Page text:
If you’re like many of our San Francisco readers then you are probably going through the divorce or separation process and are looking for some answers to your most pressing legal questions. One of the questions you may have on your mind is one that is asked quite frequently: how is alimony calculated in California? And it’s a question we hope to answer today in this week’s blog post.
Once a divorce or separation has been granted, a family law court may order a spouse or domestic partner to pay support to the other partner. This is called alimony, or Marvin actions in the event of a domestic partnership. While many court orders enforce support payments after the separation process is complete, a person may ask a judge to order the start of payments during the process as well.
As some of you may not know, there is no simple formula for calculating spousal support payments. Family law judges here in California have to consider a number of factors that are outlined in Section 4320 of our state’s Family Code. Some things that are often considered are:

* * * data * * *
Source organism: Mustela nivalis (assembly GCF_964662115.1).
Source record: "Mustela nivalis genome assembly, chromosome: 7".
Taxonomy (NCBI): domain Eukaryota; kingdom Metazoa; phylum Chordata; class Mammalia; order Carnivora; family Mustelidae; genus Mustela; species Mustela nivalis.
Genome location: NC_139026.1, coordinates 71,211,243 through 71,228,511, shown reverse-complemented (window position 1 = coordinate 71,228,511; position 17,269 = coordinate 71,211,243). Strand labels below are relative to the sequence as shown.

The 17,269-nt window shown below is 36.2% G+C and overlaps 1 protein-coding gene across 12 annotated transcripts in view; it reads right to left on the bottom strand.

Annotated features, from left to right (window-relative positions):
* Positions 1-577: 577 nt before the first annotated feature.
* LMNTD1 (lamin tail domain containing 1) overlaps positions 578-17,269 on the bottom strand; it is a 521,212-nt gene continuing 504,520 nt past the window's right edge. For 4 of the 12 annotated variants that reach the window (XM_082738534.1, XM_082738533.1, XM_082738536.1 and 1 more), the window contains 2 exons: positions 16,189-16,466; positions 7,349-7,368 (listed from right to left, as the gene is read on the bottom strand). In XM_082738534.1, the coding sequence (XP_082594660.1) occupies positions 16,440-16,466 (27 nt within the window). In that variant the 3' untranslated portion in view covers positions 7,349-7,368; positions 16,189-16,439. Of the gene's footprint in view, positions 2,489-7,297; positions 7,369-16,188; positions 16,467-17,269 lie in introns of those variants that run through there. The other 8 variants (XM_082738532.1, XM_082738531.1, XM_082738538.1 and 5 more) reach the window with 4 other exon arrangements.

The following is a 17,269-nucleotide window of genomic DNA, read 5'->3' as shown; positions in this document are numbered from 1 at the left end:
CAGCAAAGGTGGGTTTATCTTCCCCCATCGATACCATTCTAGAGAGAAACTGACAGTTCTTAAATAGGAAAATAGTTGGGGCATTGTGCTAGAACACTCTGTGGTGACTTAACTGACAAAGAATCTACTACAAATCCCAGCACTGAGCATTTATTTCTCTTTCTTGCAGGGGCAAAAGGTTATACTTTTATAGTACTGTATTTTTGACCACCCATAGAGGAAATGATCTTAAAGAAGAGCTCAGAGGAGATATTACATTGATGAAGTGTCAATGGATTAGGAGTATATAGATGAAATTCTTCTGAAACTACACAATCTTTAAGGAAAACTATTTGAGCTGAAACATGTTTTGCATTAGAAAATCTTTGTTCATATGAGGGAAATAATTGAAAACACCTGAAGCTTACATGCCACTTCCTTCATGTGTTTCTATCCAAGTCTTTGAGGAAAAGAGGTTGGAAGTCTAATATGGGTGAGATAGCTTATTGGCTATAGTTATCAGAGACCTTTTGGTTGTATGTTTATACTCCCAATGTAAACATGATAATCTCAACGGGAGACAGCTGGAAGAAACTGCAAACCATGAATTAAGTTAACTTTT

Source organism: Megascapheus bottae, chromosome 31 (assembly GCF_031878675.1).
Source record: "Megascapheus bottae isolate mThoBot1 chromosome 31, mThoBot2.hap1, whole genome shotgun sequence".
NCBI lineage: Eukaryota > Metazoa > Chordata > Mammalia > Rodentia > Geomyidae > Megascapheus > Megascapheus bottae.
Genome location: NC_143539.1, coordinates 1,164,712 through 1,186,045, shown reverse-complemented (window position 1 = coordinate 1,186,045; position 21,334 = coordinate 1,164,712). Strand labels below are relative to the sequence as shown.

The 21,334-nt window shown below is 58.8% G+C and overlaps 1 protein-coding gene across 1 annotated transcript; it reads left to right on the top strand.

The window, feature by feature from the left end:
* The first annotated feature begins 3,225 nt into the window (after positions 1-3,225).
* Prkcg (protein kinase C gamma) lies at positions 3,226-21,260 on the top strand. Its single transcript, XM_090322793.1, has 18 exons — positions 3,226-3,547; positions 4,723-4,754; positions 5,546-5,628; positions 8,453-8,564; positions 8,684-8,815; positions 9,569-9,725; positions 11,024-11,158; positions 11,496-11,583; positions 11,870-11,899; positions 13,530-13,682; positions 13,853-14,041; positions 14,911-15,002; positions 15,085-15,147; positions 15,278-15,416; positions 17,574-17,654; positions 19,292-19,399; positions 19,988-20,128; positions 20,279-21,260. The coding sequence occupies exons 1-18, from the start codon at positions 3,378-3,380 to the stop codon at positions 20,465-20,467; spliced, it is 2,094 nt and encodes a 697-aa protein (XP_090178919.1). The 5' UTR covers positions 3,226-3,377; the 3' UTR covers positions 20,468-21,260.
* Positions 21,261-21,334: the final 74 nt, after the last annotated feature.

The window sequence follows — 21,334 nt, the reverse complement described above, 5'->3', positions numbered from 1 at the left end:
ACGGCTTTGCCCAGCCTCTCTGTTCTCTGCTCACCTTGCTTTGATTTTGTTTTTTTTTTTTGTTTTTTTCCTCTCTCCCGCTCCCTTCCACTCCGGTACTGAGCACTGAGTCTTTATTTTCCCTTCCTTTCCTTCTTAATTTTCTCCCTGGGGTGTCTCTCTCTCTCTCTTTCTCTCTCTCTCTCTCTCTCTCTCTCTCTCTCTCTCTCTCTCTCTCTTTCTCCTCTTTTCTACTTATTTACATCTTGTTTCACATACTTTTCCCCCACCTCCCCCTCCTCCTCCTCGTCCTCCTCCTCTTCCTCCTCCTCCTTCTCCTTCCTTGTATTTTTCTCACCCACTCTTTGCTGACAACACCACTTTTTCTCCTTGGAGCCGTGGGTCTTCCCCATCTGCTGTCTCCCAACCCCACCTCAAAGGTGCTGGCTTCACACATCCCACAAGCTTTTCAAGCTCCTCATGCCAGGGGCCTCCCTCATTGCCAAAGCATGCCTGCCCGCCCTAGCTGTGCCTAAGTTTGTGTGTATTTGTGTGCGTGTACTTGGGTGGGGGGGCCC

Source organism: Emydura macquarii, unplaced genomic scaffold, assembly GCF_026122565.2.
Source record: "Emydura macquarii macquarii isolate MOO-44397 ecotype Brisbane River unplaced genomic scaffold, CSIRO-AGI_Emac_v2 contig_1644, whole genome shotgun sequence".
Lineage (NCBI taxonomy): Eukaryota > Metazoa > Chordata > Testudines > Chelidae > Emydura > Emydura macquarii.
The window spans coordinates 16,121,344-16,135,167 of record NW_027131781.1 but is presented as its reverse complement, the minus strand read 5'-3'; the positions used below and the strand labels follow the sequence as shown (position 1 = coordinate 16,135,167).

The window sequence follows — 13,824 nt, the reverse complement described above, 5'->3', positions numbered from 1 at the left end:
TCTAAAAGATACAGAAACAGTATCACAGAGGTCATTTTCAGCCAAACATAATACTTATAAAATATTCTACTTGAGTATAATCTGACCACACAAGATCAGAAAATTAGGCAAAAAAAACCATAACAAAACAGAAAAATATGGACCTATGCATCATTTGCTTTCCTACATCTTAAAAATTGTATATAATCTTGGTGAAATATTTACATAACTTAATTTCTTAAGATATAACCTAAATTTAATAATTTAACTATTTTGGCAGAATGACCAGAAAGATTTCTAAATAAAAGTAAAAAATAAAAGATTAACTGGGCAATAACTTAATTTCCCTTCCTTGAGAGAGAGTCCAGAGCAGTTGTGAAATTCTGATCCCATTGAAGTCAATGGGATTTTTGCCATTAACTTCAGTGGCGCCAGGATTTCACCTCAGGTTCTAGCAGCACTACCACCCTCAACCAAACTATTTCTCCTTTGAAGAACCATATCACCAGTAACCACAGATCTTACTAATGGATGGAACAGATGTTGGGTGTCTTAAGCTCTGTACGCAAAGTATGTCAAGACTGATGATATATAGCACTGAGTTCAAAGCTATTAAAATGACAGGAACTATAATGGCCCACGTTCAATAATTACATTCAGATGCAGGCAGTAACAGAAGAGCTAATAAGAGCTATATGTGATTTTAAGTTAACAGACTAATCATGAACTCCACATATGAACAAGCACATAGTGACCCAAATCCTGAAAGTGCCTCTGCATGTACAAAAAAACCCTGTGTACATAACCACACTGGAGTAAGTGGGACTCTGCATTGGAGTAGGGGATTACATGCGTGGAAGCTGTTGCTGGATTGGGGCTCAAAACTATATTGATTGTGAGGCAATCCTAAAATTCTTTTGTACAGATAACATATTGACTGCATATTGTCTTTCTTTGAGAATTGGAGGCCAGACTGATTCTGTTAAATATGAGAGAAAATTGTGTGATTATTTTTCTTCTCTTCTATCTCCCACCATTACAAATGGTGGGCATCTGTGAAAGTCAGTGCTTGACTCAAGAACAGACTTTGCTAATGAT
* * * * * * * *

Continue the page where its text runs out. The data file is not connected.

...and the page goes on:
- Length of relationship (be it a marriage or domestic partnership)
- Age and health of both parties
- Assets and liabilities
- The financial needs of each party
- Each partners earning capacity
- Tax impact for receiving support payments
Just like with child support payments, spouses can request a modification of payments if financial situations have changed.
It’s important to point out that the process of assigning support obligations and calculating payments can raise a number of legal issues that could be difficult to handle on your own. To avoid any potential problems, many people seek the help of an attorney with extensive knowledge in family law who not only knows how to navigate the system but has your best interests in mind as well.